This year's Eurovision Song Contest — the annual, sequin-filled, frothy pop music competition — reaches its climax Saturday, but current world politics are once again casting a shadow over the annual extravaganza.

The ongoing conflict between Russia and Ukraine has leaked into the 2014 Eurovision contest, with audiences in this year's host city of Copenhagen booing contestants from Russia.

"This was perceived as nothing against these two 17-years-olds who were singing this song, but the country that they represent and the fact that the current aggressions in Ukraine are frowned upon ... and that the anti-gay sentiment that has been expressed by Russian elites this year are not shared," says Canadian academic and Eurovision devotee Karen Fricker.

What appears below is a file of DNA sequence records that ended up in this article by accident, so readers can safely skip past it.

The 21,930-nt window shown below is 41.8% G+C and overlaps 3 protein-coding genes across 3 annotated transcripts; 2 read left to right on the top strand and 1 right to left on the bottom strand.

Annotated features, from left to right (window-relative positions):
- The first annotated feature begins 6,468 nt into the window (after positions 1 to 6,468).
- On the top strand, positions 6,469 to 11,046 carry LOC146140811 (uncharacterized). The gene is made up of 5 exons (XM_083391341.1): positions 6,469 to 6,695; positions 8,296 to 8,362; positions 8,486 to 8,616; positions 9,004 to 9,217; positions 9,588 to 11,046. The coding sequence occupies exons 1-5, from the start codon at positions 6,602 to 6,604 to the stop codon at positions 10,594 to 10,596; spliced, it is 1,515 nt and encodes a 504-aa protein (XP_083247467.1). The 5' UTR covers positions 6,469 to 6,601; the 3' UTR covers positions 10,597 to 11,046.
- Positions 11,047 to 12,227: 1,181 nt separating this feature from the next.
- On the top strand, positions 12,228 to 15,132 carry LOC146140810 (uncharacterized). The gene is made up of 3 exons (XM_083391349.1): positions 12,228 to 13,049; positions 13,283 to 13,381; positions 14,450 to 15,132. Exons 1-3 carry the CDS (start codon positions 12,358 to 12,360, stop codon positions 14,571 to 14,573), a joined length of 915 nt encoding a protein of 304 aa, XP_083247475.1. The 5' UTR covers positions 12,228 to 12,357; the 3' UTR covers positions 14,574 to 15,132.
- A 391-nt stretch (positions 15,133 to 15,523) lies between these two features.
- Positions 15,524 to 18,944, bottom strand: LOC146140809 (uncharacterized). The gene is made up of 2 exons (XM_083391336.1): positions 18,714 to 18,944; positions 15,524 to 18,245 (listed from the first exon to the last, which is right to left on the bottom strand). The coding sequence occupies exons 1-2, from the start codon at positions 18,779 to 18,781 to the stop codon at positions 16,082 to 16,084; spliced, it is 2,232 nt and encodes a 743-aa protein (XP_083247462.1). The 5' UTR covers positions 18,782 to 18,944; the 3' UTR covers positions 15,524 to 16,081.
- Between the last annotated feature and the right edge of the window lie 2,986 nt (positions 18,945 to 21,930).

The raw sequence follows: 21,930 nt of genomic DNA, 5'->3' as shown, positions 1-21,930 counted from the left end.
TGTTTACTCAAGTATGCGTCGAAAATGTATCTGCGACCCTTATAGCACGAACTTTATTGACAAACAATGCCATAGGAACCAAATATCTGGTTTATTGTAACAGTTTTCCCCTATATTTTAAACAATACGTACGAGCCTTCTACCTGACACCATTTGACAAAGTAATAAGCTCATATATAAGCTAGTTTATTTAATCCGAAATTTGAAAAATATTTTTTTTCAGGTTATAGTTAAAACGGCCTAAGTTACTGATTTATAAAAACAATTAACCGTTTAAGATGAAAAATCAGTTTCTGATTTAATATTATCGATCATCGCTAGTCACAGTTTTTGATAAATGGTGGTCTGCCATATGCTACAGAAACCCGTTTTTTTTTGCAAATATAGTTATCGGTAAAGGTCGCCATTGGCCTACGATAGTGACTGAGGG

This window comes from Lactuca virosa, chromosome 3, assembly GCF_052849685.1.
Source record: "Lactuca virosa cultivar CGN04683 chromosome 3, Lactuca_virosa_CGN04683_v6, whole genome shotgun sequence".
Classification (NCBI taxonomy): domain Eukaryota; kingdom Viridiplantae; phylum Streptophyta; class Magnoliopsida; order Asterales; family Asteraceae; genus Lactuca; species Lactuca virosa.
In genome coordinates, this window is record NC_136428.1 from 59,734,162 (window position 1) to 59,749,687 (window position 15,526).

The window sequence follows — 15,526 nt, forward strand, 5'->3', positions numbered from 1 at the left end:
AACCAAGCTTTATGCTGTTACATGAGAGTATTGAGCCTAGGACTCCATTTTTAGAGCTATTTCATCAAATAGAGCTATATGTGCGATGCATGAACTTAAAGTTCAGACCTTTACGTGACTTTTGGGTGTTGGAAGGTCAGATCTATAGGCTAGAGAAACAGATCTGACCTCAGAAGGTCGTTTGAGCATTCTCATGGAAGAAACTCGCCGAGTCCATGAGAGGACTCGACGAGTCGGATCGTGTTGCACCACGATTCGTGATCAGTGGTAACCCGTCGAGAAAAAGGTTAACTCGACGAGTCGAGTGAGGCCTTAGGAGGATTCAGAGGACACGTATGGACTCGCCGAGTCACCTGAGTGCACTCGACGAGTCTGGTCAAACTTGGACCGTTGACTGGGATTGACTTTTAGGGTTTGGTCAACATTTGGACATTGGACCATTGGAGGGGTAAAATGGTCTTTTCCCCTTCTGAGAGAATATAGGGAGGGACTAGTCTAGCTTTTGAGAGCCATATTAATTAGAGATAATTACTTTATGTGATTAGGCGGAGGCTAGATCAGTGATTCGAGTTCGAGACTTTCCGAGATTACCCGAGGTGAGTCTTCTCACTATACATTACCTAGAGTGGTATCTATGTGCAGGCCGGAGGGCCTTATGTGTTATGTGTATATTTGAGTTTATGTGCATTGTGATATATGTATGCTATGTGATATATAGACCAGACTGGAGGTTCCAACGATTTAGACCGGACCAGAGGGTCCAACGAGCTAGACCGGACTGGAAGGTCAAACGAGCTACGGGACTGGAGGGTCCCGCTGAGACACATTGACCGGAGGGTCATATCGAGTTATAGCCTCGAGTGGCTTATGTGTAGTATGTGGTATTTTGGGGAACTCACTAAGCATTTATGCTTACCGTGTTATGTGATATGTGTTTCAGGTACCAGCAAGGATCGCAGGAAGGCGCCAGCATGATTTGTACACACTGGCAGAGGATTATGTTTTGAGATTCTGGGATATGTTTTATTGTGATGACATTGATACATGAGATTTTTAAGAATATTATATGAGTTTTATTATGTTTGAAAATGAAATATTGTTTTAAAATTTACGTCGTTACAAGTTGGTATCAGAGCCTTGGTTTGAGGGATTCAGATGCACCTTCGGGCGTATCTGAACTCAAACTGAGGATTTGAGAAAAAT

The unabashedly over-the-top contest was initially conceived in the 1950s as a fun way to unite Europe following the Second World War. Still going strong, the pioneering TV singing contest (now also seen online) continues to draw an audience of more than 125 million viewers every year.

It's also been an early stage for some high-profile performers — such as Swedish group Abba, Canadian crooner Céline Dion (who sang for Switzerland in 1988) and British pop band Katrina and the Waves — as well as a platform for the songwriters behind winning or memorable tracks.

However, because of its basic premise — artists perform on behalf of participating countries, citizens of which cast votes for their favourites — current events and geopolitical controversies can muscle their way into the contest. In 2012, for example, there were protests against the host country, Azerbaijan, over the government's persecution of opposition voices.

Click on the attached video and audio files for more on the 2014 Eurovision Song Contest.